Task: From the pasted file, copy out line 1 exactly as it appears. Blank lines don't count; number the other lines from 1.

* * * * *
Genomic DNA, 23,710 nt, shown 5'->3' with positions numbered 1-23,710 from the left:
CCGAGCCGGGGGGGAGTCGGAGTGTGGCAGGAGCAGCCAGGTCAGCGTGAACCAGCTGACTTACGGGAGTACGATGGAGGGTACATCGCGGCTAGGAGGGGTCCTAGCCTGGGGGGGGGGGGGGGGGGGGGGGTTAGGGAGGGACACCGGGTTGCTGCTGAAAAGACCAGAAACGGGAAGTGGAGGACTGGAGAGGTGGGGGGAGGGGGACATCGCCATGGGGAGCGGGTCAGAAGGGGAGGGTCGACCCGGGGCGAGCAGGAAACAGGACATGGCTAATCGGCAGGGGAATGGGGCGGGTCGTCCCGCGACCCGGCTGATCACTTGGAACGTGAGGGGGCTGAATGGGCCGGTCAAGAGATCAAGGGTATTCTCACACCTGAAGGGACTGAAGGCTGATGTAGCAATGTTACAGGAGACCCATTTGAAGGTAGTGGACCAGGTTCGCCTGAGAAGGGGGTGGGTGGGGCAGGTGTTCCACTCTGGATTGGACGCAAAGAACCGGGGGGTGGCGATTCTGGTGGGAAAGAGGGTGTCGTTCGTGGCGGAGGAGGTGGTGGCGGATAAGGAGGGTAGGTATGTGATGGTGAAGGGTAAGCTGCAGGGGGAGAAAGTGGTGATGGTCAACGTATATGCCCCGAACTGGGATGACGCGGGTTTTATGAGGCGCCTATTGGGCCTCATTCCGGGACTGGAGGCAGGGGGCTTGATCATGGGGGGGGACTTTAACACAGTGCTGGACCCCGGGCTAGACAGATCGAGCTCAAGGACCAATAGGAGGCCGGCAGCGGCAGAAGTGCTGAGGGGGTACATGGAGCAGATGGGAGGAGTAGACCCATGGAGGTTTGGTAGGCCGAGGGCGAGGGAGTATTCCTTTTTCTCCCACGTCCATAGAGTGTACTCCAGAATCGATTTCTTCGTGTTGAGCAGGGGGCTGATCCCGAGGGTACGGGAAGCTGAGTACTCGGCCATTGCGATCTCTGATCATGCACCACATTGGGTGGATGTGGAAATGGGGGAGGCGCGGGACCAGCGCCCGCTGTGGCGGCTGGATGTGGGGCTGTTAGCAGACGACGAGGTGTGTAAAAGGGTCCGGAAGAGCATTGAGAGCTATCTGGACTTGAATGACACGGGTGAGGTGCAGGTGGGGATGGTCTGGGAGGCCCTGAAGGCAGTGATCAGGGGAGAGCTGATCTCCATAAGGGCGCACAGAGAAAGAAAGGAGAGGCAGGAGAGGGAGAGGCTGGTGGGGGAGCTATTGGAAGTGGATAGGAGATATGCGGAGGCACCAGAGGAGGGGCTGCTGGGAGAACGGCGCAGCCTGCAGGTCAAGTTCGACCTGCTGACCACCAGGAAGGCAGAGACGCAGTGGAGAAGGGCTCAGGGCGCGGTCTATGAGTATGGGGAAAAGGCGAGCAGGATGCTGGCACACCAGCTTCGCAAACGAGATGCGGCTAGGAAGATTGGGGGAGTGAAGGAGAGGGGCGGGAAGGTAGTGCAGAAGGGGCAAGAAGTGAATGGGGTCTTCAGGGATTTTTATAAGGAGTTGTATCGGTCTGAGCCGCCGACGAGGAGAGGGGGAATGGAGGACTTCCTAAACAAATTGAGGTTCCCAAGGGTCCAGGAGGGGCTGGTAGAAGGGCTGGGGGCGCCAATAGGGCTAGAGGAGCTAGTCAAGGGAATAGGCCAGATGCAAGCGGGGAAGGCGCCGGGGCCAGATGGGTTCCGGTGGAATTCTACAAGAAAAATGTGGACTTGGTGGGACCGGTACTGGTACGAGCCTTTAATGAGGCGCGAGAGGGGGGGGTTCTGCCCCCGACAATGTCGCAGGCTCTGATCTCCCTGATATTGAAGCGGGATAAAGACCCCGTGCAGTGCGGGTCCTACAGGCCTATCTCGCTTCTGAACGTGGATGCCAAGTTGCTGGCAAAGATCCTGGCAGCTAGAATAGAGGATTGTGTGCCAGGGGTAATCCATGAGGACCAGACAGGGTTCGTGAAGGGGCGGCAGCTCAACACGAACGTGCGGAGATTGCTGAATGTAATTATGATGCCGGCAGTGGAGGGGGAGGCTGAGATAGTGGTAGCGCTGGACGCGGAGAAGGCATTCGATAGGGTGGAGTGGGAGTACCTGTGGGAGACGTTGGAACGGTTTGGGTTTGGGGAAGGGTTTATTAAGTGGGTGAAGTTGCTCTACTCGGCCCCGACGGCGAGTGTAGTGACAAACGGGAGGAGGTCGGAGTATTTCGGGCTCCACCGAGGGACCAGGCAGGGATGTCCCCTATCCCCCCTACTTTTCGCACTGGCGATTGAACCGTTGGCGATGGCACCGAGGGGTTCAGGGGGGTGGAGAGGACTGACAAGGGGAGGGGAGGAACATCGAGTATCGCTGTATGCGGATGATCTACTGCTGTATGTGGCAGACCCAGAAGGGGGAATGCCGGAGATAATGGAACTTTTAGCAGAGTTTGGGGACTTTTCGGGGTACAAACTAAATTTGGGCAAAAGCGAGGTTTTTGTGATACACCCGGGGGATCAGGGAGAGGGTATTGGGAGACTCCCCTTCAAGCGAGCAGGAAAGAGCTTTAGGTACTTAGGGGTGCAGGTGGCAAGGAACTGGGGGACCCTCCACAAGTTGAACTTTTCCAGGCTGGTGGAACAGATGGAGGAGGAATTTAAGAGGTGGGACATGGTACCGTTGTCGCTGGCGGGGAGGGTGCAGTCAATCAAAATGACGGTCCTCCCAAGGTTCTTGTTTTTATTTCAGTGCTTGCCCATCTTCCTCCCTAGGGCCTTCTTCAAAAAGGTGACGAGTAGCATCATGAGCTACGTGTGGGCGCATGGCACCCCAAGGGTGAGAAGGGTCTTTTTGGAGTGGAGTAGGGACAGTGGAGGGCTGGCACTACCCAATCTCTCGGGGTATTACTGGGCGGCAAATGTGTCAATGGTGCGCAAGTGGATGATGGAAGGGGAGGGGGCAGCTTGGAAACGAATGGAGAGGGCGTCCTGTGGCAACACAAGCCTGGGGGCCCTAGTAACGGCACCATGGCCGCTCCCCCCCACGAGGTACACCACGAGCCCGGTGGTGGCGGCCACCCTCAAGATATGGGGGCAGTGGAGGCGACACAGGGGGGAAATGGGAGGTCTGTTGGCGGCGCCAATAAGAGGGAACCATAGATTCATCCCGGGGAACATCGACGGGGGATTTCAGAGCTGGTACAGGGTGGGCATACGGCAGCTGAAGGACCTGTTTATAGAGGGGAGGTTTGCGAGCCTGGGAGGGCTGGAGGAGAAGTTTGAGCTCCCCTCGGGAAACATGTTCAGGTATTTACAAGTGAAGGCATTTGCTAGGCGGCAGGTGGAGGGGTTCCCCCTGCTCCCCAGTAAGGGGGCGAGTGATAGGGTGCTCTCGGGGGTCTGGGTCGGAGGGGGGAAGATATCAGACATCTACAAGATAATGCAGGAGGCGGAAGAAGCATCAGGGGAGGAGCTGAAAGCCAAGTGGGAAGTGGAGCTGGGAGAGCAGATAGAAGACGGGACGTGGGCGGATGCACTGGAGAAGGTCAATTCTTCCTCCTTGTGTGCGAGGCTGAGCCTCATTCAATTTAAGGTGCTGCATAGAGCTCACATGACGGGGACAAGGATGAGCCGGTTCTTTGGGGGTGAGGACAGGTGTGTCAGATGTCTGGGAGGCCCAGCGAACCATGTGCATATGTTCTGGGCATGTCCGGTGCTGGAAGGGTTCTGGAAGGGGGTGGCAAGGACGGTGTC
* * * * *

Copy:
Genomic DNA, 23,710 nt, shown 5'->3' with positions numbered 1-23,710 from the left: